The cardiac conduction system initiates and propagates each heartbeat. Specialized conducting cells are a well-conserved phenomenon across vertebrate evolution, although mammalian and avian species harbor specific components unique to organisms with fourchamber hearts. Early histological studies in mammals provided evidence for a dominant pacemaker within the right atrium and clarified the existence of the specialized muscular axis responsible for atrioventricular conduction. Building on these seminal observations, contemporary genetic techniques in a multitude of model organisms has characterized the developmental ontogeny, gene regulatory networks, and functional importance of individual anatomical compartments within the cardiac conduction system. This review describes in detail the transcriptional and regulatory networks that act during cardiac conduction system development and homeostasis with a particular emphasis on networks implicated in human electrical variation by large genome-wide association studies. We conclude with a discussion of the clinical implications of these studies and describe some future directions.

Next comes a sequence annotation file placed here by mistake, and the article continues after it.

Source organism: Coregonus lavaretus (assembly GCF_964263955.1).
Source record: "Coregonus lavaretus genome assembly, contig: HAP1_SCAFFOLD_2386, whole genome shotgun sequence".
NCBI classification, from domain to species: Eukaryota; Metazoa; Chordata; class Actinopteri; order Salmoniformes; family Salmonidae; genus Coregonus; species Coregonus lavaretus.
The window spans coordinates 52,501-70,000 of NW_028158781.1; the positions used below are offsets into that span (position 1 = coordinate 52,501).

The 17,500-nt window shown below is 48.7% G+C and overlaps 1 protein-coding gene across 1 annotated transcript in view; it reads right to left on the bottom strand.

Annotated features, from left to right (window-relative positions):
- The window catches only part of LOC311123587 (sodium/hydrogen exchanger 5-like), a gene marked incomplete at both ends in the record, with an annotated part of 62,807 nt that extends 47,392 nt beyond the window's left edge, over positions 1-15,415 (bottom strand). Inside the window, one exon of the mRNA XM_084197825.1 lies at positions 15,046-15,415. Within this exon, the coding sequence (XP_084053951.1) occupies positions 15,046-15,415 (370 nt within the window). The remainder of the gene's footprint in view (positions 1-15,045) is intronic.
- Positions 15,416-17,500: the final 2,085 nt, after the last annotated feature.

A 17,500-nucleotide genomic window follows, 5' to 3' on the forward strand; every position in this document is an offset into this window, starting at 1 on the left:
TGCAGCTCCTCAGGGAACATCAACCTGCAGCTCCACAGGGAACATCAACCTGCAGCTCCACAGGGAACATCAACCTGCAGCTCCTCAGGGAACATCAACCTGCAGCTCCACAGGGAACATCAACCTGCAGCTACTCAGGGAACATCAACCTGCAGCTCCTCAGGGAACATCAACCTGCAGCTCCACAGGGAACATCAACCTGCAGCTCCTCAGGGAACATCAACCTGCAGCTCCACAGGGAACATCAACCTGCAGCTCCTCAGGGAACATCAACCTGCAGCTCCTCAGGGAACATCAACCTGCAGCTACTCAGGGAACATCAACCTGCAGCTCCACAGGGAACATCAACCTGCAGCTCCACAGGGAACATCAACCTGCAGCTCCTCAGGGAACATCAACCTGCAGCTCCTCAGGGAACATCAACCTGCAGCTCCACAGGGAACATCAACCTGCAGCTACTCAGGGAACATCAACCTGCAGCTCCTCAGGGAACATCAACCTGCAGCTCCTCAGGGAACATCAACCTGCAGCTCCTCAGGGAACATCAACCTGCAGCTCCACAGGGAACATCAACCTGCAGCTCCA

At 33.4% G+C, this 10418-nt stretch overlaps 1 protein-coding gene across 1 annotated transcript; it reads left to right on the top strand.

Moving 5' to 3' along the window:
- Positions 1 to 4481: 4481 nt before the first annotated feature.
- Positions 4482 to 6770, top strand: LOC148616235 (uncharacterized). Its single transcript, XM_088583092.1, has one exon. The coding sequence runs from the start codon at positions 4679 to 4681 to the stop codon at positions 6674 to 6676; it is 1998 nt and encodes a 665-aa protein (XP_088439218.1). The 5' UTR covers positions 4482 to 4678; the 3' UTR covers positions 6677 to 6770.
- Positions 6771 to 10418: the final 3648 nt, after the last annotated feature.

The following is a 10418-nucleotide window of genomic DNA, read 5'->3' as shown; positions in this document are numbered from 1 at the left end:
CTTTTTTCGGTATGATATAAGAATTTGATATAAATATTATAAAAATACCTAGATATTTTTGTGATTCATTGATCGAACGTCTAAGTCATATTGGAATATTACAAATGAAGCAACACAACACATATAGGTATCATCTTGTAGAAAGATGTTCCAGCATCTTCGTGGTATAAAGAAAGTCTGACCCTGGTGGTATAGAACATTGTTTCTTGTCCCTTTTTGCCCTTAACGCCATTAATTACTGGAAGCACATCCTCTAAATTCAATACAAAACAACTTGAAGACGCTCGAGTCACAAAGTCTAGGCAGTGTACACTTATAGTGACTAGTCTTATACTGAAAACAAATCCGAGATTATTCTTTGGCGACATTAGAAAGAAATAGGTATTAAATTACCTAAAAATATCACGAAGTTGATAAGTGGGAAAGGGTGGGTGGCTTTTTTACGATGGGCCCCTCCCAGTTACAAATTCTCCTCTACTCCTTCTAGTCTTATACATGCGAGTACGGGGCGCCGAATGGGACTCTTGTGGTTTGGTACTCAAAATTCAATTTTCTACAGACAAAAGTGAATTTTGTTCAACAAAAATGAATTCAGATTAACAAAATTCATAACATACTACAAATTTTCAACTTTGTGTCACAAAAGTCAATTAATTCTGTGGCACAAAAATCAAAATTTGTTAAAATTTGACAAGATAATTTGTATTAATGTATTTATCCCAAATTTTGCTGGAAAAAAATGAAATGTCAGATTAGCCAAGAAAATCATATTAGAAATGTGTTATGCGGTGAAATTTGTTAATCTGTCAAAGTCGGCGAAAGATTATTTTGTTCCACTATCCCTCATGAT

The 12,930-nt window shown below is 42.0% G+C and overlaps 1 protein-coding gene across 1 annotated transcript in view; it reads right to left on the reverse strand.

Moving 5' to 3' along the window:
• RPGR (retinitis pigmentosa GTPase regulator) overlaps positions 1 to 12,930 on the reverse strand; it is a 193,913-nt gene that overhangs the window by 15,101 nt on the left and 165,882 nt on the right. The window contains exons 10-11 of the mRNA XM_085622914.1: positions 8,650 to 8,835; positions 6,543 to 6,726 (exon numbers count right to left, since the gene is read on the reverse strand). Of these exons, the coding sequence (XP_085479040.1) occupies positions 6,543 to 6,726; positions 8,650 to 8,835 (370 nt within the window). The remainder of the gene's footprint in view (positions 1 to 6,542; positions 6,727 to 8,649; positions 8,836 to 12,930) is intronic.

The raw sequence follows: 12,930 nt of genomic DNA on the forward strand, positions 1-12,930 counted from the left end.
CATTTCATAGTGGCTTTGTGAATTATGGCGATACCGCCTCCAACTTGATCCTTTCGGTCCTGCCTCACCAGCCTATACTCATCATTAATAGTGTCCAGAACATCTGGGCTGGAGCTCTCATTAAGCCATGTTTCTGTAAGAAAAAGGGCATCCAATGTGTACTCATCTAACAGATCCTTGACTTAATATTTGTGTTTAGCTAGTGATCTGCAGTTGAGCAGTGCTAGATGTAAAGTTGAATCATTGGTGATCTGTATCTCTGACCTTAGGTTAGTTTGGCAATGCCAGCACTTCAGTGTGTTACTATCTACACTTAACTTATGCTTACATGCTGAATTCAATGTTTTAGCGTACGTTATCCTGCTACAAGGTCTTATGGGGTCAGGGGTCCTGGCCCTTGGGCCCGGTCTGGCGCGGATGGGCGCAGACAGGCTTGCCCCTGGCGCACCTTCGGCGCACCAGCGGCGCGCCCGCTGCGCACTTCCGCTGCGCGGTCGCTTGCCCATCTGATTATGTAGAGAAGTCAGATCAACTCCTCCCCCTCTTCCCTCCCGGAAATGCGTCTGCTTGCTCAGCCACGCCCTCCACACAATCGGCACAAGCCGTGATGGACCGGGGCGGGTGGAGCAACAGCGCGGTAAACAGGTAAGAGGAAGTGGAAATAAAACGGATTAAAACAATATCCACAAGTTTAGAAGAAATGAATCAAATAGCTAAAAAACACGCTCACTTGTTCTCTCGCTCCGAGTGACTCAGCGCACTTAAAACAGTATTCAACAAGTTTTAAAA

ASJC Scopus subject areas
- Biochemistry, Genetics and Molecular Biology(all)